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CHAP. 55. (54.)—BURIAL.

The burning of the body after death, among the Romans, is not a very ancient usage; for formerly, they interred it.1 After it had been ascertained, however, in the foreign wars, that bodies which had been buried were sometimes disinterred, the custom of burning them was adopted. Many families, how- ever, still observed the ancient rites, as, for example, the Cor- nelian family, no member of which had his body burnt before Sylla, the Dictator; who directed this to be done, because, having previously disinterred the dead body of Caius Marius, he was afraid that others might retaliate on his own.2 The term "sepultus"3 applies to any mode whatever of disposing of the dead body; while, on the other hand, the word "humatus" is applicable solely when it is deposited in the earth.

1 It would appear, from Dalechamps and Hardouin, that this statement, respecting the period when the custom of burning the body after death was first adopted by the Romans, is incorrect, Lemaire, vol. iii. p. 219. There is much uncertainty as to its origin, and the source from which they borrowed it. We learn from Macrobius, that the practice was discontinued in his time, i. e. in the fourth century after Christ.—B.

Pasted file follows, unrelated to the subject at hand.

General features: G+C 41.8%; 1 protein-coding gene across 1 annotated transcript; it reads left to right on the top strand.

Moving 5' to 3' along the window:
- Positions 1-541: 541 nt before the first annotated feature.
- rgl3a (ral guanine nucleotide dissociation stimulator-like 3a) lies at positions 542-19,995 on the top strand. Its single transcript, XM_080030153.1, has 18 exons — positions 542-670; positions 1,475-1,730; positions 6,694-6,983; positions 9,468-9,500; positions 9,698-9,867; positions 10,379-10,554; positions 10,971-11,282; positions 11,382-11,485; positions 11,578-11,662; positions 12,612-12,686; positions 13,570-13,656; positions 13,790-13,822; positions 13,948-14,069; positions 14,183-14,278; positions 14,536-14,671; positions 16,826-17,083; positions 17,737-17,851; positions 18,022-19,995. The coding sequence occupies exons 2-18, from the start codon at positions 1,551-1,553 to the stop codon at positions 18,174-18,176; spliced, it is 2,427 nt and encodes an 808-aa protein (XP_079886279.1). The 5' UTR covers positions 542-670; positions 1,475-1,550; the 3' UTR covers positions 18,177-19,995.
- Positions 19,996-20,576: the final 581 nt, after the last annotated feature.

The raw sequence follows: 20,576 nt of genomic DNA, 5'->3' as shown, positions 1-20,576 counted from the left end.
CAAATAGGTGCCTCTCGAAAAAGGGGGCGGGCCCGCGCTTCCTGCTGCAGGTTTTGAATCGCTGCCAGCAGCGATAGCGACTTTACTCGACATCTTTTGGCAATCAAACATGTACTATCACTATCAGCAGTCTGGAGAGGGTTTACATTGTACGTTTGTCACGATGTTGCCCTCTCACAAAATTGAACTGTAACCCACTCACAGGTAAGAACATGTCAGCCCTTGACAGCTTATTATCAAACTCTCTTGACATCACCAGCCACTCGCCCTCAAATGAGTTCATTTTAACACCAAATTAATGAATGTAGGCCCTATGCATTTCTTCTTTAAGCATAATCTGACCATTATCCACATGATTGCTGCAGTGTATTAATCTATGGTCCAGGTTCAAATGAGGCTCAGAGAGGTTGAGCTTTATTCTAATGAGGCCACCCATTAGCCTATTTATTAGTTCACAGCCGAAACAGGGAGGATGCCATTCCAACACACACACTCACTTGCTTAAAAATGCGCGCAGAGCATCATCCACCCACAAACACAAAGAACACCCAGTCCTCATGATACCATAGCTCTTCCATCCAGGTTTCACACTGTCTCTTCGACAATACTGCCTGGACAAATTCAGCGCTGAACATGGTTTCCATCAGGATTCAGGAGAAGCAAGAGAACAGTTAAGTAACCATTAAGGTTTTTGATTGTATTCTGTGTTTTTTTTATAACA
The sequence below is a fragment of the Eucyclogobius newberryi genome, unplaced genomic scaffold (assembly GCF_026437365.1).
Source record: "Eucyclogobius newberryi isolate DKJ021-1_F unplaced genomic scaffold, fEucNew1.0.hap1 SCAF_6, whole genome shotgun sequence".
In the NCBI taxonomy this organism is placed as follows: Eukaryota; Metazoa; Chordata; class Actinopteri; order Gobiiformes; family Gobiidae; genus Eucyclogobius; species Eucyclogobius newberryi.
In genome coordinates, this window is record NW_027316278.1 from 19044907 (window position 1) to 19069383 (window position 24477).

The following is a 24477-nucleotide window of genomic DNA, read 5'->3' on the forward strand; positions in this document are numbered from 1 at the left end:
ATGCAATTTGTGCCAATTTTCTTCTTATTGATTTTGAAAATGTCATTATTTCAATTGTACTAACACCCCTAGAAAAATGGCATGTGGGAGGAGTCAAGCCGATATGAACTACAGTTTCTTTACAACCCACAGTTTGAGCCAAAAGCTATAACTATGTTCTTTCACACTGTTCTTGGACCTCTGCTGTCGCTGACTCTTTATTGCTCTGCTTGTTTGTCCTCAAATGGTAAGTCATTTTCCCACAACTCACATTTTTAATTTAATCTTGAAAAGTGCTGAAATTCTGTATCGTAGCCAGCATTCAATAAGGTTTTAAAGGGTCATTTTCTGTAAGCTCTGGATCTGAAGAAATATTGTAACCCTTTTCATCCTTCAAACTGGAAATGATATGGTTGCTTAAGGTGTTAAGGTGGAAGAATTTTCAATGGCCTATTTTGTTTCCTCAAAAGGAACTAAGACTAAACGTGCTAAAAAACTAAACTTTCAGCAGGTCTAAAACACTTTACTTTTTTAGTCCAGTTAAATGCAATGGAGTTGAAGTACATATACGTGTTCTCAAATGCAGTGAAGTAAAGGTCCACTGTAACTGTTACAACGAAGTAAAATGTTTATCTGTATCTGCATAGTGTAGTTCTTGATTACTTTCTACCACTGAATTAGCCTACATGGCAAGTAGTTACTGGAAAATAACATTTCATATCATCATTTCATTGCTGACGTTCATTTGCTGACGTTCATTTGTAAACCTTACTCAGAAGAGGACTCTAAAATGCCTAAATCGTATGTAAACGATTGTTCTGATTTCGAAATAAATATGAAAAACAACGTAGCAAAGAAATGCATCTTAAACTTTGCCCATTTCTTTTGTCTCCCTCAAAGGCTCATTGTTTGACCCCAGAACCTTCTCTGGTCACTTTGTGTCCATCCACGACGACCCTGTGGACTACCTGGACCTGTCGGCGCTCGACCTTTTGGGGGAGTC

2 We have the same remarks, respecting the antiquity of the custom of interring the body, the continued adoption of it by the Cornelian family, and the supposed notion of Sylla, in ordering his own body to be burnt, in Cicero, De Leg. B. ii. c. 22, from whom it is probable Pliny may have borrowed them.—B.

3 We have no English term that will preserve the distinction which Pliny makes between the two modes of disposing of the body after death. —B.

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